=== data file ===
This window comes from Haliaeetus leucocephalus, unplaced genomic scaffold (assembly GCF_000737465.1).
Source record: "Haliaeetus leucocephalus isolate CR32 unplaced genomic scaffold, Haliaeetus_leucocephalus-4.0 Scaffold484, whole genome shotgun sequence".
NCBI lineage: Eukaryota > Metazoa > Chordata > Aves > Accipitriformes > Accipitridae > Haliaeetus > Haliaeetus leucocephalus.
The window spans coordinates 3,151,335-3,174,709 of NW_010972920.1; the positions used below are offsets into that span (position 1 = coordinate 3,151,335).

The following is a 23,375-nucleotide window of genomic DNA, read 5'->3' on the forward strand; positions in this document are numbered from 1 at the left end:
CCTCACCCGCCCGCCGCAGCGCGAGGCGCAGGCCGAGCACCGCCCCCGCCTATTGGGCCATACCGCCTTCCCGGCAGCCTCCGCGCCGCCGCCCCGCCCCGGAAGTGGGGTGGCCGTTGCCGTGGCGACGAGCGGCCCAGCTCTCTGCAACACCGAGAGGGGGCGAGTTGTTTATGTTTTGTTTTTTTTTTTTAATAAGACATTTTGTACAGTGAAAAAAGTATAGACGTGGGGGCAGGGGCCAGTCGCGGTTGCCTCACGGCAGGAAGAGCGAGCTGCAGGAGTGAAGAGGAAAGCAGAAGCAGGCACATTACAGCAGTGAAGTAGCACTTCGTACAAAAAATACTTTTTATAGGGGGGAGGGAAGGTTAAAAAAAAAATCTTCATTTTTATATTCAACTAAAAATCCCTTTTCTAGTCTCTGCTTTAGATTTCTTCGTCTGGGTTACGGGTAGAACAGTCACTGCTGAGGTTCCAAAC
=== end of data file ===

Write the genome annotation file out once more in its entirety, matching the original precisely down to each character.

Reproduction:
This window comes from Haliaeetus leucocephalus, unplaced genomic scaffold (assembly GCF_000737465.1).
Source record: "Haliaeetus leucocephalus isolate CR32 unplaced genomic scaffold, Haliaeetus_leucocephalus-4.0 Scaffold484, whole genome shotgun sequence".
NCBI lineage: Eukaryota > Metazoa > Chordata > Aves > Accipitriformes > Accipitridae > Haliaeetus > Haliaeetus leucocephalus.
The window spans coordinates 3,151,335-3,174,709 of NW_010972920.1; the positions used below are offsets into that span (position 1 = coordinate 3,151,335).

The following is a 23,375-nucleotide window of genomic DNA, read 5'->3' on the forward strand; positions in this document are numbered from 1 at the left end:
CCTCACCCGCCCGCCGCAGCGCGAGGCGCAGGCCGAGCACCGCCCCCGCCTATTGGGCCATACCGCCTTCCCGGCAGCCTCCGCGCCGCCGCCCCGCCCCGGAAGTGGGGTGGCCGTTGCCGTGGCGACGAGCGGCCCAGCTCTCTGCAACACCGAGAGGGGGCGAGTTGTTTATGTTTTGTTTTTTTTTTTTAATAAGACATTTTGTACAGTGAAAAAAGTATAGACGTGGGGGCAGGGGCCAGTCGCGGTTGCCTCACGGCAGGAAGAGCGAGCTGCAGGAGTGAAGAGGAAAGCAGAAGCAGGCACATTACAGCAGTGAAGTAGCACTTCGTACAAAAAATACTTTTTATAGGGGGGAGGGAAGGTTAAAAAAAAAATCTTCATTTTTATATTCAACTAAAAATCCCTTTTCTAGTCTCTGCTTTAGATTTCTTCGTCTGGGTTACGGGTAGAACAGTCACTGCTGAGGTTCCAAAC